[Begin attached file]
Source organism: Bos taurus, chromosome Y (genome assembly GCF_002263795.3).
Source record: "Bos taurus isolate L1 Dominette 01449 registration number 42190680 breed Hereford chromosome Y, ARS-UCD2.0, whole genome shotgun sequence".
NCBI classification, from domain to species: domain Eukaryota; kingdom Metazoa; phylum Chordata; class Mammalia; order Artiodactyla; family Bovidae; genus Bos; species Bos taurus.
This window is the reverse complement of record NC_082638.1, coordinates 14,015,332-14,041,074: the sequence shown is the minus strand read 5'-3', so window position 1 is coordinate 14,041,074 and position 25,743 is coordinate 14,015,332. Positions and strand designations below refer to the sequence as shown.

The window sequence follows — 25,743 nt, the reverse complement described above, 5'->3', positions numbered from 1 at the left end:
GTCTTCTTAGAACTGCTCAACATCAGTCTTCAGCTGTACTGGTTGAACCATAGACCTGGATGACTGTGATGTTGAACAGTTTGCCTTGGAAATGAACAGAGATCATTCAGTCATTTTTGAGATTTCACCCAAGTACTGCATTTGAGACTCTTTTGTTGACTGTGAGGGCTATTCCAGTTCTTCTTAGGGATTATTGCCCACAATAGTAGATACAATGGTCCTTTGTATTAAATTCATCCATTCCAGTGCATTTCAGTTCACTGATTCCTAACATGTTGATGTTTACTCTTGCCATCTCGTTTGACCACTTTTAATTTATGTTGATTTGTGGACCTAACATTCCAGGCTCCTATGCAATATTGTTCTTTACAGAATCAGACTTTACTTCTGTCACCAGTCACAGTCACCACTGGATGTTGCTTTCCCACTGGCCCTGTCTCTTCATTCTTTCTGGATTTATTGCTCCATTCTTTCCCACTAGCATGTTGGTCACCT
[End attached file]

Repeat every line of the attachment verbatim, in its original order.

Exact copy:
Source organism: Bos taurus, chromosome Y (genome assembly GCF_002263795.3).
Source record: "Bos taurus isolate L1 Dominette 01449 registration number 42190680 breed Hereford chromosome Y, ARS-UCD2.0, whole genome shotgun sequence".
NCBI classification, from domain to species: domain Eukaryota; kingdom Metazoa; phylum Chordata; class Mammalia; order Artiodactyla; family Bovidae; genus Bos; species Bos taurus.
This window is the reverse complement of record NC_082638.1, coordinates 14,015,332-14,041,074: the sequence shown is the minus strand read 5'-3', so window position 1 is coordinate 14,041,074 and position 25,743 is coordinate 14,015,332. Positions and strand designations below refer to the sequence as shown.

The window sequence follows — 25,743 nt, the reverse complement described above, 5'->3', positions numbered from 1 at the left end:
GTCTTCTTAGAACTGCTCAACATCAGTCTTCAGCTGTACTGGTTGAACCATAGACCTGGATGACTGTGATGTTGAACAGTTTGCCTTGGAAATGAACAGAGATCATTCAGTCATTTTTGAGATTTCACCCAAGTACTGCATTTGAGACTCTTTTGTTGACTGTGAGGGCTATTCCAGTTCTTCTTAGGGATTATTGCCCACAATAGTAGATACAATGGTCCTTTGTATTAAATTCATCCATTCCAGTGCATTTCAGTTCACTGATTCCTAACATGTTGATGTTTACTCTTGCCATCTCGTTTGACCACTTTTAATTTATGTTGATTTGTGGACCTAACATTCCAGGCTCCTATGCAATATTGTTCTTTACAGAATCAGACTTTACTTCTGTCACCAGTCACAGTCACCACTGGATGTTGCTTTCCCACTGGCCCTGTCTCTTCATTCTTTCTGGATTTATTGCTCCATTCTTTCCCACTAGCATGTTGGTCACCT